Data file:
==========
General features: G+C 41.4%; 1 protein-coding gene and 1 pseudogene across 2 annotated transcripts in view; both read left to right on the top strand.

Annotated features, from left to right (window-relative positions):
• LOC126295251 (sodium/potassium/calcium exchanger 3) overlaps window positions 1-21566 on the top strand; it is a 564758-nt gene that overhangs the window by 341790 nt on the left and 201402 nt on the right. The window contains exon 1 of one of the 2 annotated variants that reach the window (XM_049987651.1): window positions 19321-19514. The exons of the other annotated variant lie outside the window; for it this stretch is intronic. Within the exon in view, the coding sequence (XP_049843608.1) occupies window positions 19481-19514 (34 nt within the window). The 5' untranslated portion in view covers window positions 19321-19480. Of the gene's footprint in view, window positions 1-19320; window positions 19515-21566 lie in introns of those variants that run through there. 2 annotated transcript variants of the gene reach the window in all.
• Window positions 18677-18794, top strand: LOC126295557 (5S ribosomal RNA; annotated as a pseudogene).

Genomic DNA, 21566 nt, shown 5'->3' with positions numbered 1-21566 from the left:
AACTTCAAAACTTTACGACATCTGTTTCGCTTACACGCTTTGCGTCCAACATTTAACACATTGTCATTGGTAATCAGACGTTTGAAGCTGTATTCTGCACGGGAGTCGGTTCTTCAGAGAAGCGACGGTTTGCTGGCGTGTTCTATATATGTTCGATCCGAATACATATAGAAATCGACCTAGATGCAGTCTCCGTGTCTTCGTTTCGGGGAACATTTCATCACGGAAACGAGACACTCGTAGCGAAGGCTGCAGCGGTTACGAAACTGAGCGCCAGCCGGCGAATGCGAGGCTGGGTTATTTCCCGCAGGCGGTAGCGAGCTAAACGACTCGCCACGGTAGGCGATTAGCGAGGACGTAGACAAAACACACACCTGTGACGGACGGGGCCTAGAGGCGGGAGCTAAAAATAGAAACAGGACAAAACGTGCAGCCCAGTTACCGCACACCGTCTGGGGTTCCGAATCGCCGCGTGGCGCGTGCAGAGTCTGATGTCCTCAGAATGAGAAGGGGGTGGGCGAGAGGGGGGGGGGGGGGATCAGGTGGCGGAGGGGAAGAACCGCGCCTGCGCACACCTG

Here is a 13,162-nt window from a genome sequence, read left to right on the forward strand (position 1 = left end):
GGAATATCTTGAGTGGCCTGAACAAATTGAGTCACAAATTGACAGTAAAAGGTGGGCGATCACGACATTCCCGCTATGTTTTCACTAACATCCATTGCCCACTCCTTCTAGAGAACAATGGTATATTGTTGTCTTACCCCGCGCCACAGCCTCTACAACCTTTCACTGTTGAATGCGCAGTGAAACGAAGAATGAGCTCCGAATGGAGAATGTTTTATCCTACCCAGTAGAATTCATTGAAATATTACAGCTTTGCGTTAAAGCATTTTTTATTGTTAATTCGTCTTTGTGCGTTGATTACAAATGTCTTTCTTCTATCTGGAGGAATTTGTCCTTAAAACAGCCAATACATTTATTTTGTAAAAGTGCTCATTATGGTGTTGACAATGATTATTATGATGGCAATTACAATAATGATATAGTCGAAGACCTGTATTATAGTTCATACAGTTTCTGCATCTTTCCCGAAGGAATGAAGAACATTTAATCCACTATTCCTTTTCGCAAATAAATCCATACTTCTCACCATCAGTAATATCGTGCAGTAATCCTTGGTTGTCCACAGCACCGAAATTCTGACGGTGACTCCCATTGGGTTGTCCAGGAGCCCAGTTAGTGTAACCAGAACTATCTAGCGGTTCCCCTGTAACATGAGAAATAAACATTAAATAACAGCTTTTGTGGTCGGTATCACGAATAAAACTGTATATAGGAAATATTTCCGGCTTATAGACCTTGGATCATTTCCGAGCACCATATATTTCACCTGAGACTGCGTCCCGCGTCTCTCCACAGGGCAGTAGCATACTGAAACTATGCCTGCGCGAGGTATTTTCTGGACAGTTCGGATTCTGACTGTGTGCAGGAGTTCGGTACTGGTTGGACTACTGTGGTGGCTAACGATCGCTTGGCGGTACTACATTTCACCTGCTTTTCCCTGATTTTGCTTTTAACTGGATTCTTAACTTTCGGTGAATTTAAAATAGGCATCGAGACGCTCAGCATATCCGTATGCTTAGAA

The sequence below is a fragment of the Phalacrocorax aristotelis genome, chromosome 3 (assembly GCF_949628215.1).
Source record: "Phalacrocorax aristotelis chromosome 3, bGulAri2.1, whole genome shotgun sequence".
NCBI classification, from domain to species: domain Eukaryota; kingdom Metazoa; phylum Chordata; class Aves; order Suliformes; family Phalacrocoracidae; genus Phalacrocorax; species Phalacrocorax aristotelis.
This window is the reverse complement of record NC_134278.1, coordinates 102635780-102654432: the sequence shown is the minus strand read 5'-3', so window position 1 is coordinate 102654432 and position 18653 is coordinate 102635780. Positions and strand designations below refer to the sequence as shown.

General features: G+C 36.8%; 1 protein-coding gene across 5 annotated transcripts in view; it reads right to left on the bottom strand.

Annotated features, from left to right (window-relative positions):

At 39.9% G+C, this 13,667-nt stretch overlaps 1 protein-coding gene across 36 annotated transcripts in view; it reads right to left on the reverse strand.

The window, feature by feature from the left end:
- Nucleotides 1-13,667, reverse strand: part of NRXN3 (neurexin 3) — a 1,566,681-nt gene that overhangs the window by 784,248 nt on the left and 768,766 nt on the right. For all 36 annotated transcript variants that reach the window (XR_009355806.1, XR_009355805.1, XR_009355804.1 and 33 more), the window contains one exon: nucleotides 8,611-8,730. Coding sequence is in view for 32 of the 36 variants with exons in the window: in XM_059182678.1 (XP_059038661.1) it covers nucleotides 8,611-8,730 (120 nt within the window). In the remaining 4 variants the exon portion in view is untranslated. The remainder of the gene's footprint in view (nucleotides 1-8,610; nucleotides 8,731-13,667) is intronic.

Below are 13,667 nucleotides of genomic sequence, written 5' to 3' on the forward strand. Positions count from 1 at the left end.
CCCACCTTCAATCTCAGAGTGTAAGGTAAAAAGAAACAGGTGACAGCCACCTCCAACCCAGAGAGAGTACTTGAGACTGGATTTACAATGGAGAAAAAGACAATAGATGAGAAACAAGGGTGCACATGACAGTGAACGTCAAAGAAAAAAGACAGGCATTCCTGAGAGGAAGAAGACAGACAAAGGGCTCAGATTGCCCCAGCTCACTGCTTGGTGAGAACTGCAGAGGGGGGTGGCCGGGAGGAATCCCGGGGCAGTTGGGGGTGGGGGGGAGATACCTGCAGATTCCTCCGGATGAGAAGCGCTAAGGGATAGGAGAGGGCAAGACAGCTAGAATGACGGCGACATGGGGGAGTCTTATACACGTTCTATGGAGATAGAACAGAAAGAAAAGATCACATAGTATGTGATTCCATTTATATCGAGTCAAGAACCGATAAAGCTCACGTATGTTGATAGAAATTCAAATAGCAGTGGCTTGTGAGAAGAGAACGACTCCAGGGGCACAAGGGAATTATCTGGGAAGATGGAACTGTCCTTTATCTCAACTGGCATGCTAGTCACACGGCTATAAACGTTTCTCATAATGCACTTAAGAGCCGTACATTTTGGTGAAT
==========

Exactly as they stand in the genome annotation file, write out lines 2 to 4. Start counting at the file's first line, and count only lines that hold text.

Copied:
Annotated features, from left to right (window-relative positions):
• LOC126295251 (sodium/potassium/calcium exchanger 3) overlaps window positions 1-21566 on the top strand; it is a 564758-nt gene that overhangs the window by 341790 nt on the left and 201402 nt on the right. The window contains exon 1 of one of the 2 annotated variants that reach the window (XM_049987651.1): window positions 19321-19514. The exons of the other annotated variant lie outside the window; for it this stretch is intronic. Within the exon in view, the coding sequence (XP_049843608.1) occupies window positions 19481-19514 (34 nt within the window). The 5' untranslated portion in view covers window positions 19321-19480. Of the gene's footprint in view, window positions 1-19320; window positions 19515-21566 lie in introns of those variants that run through there. 2 annotated transcript variants of the gene reach the window in all.
• Window positions 18677-18794, top strand: LOC126295557 (5S ribosomal RNA; annotated as a pseudogene).